Overlooking scrubby paddocks and an unsettled past

A tin shed in the south-eastern corner of the Australian mainland, 38°39’06.2”S 145°35’39.8”E, mid-afternoon, midwinter, 13°C, WSW 8 km/h or thereabouts. Gazing over my laptop into the paddocks, I look over an undulating strip of scrubby paddocks and heaths haphazardly divided into farms, weekenders and a large coastal reserve, the Bunurong Marine Park.

Sunlight and a hint of azure peeks through the clouds overhead while the fresh south-wester dries sodden paddocks and bracken fronds. The weather changes quickly here – just minutes ago squalls of salt-laden rain whipped off Bass Strait to beat against the windows and walls. Now the Melaleuca, Banksia and Manna Gums sway elegantly, and the brilliant yellow bloom of the coastal wattle brightens the winter landscape.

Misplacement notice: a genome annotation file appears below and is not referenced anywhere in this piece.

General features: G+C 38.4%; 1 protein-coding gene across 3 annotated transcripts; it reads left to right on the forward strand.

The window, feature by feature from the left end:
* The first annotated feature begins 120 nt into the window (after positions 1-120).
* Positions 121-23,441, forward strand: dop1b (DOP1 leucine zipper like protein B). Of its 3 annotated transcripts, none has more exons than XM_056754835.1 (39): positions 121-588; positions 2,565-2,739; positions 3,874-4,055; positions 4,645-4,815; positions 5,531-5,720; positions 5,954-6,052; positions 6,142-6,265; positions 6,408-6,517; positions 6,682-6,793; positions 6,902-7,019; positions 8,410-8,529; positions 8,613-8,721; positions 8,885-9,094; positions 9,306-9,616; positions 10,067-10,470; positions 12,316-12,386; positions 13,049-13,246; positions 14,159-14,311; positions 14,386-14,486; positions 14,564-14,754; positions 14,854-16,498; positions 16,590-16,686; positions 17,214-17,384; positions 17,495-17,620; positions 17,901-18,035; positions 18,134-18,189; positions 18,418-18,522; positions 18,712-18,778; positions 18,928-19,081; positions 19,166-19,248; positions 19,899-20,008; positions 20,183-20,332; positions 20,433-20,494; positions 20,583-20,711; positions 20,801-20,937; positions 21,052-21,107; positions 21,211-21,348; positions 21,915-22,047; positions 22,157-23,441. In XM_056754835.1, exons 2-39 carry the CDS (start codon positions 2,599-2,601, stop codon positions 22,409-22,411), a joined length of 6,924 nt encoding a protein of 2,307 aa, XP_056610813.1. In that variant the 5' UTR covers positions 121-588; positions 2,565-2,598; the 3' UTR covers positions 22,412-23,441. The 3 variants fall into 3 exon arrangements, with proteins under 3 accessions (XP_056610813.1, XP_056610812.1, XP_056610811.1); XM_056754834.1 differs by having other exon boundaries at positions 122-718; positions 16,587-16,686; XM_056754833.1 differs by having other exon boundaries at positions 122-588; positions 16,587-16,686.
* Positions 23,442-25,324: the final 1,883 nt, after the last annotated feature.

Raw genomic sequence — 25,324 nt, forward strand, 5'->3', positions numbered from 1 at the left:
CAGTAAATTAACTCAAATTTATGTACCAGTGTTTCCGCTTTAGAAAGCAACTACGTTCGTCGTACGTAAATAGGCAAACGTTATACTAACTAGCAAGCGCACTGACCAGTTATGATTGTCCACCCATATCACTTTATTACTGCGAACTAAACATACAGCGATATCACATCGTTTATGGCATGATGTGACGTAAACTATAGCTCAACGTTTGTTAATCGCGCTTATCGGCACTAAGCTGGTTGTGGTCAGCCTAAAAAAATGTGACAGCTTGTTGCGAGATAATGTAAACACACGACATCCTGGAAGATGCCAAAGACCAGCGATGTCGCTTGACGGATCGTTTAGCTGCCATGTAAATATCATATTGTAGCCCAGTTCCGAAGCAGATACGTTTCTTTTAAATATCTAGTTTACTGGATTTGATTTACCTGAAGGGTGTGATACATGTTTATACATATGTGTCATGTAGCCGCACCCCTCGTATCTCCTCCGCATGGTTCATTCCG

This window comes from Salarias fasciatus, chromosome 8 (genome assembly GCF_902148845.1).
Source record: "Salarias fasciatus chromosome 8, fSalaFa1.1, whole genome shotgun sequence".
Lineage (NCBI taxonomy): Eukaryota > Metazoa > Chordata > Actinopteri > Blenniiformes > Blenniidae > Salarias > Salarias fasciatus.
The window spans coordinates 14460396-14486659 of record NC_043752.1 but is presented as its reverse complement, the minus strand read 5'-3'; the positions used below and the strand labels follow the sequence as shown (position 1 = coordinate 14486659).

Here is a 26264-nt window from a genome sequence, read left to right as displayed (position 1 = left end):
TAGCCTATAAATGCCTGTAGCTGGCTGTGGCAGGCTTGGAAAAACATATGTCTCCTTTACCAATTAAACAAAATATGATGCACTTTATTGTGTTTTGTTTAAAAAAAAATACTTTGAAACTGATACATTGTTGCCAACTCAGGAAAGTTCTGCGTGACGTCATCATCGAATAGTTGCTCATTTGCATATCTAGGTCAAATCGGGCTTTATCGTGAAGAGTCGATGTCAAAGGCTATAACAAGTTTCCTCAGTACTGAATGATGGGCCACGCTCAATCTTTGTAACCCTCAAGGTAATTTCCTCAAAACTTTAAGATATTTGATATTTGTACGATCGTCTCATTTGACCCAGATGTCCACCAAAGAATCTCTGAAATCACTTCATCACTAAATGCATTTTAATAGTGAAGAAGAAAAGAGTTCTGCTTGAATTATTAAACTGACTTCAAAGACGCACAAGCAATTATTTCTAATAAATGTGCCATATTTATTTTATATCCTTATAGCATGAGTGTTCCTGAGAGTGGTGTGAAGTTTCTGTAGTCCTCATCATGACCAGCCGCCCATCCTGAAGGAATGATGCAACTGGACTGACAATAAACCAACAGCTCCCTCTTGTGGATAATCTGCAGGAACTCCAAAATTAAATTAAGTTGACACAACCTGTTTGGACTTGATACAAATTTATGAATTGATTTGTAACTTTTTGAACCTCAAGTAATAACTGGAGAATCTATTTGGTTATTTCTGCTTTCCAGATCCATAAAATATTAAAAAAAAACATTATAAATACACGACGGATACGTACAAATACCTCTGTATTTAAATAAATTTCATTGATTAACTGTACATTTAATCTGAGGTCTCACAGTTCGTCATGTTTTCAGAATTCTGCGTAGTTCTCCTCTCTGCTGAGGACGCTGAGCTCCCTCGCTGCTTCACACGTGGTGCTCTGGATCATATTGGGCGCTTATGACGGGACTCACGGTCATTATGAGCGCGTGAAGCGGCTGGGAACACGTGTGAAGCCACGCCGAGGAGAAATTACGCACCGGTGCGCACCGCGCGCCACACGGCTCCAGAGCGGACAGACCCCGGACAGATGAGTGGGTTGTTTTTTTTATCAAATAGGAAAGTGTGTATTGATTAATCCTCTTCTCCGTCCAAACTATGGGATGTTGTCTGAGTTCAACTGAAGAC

Black cockatoos screech overhead, foraging the nearby pines for cones to hurl at the gravel road. Opening my senses to this intricate physical and metaphysical ecosystem I try to be present to the abundance of organic life, movement, sounds and smells that surround me. But it is the echoes, fragments and remnants of the past that grasp my attention.

While it may seem counterintuitive, it is the echoes, codas and remnants of the past that grasp my attention most vigorously. I have come to see these realms of the past and the present as inherently entwined. The past informs the present, but the present is also always changing the past.